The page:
Physical Therapy for Animals

Golden Retriever Þór, enjoying physical therapy.

Golden Retriever Þór, enjoying physical therapy. ValgardurGislason,Valgarður Gíslason

At the Garðabær Animal Hospital, a short distance from Reykjavík, animals can now get physical therapy. Kolbrún Anna Sigurðardóttir, a nurse specialized in the physical therapy of animals, has found a job to her liking. She is the only person in Iceland with that kind of training. She tells Morgunblaðið that she has always been interested in sports and that the interest in physical therapy was sparked in 10th grade, during a career day.

“Working with people wasn’t interesting to me, so I sought a way to combine my interest in animals with the interest in physical therapy and discovered that you can study physical therapy for animals,” she states. The studies take six years and are only offered abroad.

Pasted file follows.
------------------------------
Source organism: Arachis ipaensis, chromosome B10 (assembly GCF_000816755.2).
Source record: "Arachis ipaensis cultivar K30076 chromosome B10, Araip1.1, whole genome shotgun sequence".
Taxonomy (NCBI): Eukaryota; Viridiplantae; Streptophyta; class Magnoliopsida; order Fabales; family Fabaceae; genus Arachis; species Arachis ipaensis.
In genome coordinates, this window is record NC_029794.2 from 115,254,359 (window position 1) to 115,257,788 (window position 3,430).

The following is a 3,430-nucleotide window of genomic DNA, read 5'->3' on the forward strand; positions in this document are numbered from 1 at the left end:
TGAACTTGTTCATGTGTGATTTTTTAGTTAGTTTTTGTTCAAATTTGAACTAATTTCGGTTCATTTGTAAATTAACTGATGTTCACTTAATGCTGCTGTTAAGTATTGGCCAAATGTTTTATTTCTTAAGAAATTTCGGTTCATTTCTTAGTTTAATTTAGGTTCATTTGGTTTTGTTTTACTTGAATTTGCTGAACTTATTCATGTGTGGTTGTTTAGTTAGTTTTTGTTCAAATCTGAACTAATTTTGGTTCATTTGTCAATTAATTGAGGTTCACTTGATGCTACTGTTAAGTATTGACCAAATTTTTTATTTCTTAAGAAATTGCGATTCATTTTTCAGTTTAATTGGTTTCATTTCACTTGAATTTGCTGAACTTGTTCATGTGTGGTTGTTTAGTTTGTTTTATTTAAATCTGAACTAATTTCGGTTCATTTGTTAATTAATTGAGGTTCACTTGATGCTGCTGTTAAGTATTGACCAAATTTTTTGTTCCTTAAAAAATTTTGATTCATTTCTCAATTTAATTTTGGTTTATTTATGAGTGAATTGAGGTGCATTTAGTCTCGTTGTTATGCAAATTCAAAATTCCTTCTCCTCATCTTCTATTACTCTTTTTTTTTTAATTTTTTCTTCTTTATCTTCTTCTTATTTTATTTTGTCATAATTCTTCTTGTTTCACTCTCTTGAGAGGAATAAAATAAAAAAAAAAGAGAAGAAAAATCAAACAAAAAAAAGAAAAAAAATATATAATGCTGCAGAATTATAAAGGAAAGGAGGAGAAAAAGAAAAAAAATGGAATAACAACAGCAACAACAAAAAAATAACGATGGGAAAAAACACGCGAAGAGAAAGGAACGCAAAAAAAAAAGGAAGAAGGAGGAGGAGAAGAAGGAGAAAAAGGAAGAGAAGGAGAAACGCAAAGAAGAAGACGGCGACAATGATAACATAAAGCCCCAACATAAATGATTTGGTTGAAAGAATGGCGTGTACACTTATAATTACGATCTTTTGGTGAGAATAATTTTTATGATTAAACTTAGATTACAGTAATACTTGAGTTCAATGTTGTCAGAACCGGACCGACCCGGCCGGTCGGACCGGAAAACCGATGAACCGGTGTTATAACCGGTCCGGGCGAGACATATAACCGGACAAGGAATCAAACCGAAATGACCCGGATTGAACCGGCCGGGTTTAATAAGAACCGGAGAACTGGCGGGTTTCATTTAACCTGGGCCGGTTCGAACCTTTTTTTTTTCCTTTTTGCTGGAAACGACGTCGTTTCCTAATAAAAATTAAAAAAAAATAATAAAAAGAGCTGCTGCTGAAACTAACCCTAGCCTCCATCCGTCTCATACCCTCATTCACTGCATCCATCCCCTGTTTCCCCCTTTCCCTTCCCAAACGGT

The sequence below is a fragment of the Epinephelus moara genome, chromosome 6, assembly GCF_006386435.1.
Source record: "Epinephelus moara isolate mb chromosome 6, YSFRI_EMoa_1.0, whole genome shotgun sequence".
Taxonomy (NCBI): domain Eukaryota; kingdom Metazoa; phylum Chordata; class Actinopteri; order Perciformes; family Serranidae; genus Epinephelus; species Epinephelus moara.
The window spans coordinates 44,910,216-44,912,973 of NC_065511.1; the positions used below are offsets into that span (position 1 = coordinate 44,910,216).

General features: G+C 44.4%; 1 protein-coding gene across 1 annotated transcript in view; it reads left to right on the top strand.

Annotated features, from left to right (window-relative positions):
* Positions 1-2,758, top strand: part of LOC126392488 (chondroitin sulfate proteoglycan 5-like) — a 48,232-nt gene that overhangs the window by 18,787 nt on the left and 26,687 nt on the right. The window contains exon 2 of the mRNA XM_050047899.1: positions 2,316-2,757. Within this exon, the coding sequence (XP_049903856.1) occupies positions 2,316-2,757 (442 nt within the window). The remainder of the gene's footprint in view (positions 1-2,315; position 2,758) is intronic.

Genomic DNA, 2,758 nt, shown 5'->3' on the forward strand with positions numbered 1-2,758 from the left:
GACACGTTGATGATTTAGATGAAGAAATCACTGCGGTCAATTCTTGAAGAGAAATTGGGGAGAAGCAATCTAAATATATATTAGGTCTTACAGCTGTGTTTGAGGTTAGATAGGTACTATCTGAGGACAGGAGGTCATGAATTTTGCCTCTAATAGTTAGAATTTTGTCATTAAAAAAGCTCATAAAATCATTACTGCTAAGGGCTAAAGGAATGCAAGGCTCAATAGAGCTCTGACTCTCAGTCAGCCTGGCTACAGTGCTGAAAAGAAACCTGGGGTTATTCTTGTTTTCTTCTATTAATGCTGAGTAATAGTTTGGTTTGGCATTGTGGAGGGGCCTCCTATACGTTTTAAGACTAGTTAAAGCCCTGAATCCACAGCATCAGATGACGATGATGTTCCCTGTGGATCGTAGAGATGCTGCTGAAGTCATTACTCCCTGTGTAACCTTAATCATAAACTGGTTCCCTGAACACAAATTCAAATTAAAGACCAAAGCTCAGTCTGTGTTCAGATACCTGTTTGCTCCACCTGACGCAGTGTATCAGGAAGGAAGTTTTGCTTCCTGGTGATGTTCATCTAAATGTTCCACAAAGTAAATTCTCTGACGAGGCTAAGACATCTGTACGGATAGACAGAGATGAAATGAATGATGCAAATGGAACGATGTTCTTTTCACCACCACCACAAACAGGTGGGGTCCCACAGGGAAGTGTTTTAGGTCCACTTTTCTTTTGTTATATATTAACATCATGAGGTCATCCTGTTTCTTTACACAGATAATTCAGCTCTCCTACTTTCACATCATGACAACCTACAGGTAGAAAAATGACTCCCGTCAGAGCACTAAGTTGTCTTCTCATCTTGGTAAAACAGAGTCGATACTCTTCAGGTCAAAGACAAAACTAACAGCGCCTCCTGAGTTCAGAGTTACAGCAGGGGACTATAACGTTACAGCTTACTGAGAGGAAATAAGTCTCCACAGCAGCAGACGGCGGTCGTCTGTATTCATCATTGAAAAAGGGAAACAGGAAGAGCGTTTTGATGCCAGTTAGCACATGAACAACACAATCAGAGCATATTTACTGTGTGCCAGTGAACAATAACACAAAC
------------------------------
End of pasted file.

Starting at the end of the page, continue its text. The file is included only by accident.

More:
She works as a nurse for animals in the morning and on physical therapy in the afternoon. The physical therapy division of the animal hospital opened last year. Demand for the services, Kolbrún reports, is rapidly increasing.

“In physical therapy, I treat overweight animals, or animals with congenital disabilities, needing temporary or permanent care, dogs and cats that have been run over by a car, torn ligaments in the knee or that need to learn using a limb again, following an accident.”

She is pleased with her job: “Watching an animal that has recovered and its happy owner is what gives my job value.”

Kolbrún Arna Sigurðardóttr, right, at work with Golden Retriever Þór, …

Kolbrún Arna Sigurðardóttr, right, at work with Golden Retriever Þór, while his owner, Jóhanna Björk Gylfadóttir, looks on. ValgardurGislason,Valgarður Gíslason

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